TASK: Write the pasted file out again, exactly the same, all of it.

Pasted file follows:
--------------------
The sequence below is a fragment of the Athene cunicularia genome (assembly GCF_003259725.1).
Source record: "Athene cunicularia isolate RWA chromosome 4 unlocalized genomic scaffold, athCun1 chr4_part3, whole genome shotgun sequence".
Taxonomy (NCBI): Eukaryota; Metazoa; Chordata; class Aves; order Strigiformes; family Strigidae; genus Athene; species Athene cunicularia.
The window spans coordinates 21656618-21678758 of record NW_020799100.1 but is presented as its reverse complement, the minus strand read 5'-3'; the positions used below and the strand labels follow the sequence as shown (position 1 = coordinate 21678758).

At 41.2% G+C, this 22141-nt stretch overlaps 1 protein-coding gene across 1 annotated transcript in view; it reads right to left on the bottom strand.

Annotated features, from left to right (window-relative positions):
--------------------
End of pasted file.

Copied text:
The sequence below is a fragment of the Athene cunicularia genome (assembly GCF_003259725.1).
Source record: "Athene cunicularia isolate RWA chromosome 4 unlocalized genomic scaffold, athCun1 chr4_part3, whole genome shotgun sequence".
Taxonomy (NCBI): Eukaryota; Metazoa; Chordata; class Aves; order Strigiformes; family Strigidae; genus Athene; species Athene cunicularia.
The window spans coordinates 21656618-21678758 of record NW_020799100.1 but is presented as its reverse complement, the minus strand read 5'-3'; the positions used below and the strand labels follow the sequence as shown (position 1 = coordinate 21678758).

At 41.2% G+C, this 22141-nt stretch overlaps 1 protein-coding gene across 1 annotated transcript in view; it reads right to left on the bottom strand.

Annotated features, from left to right (window-relative positions):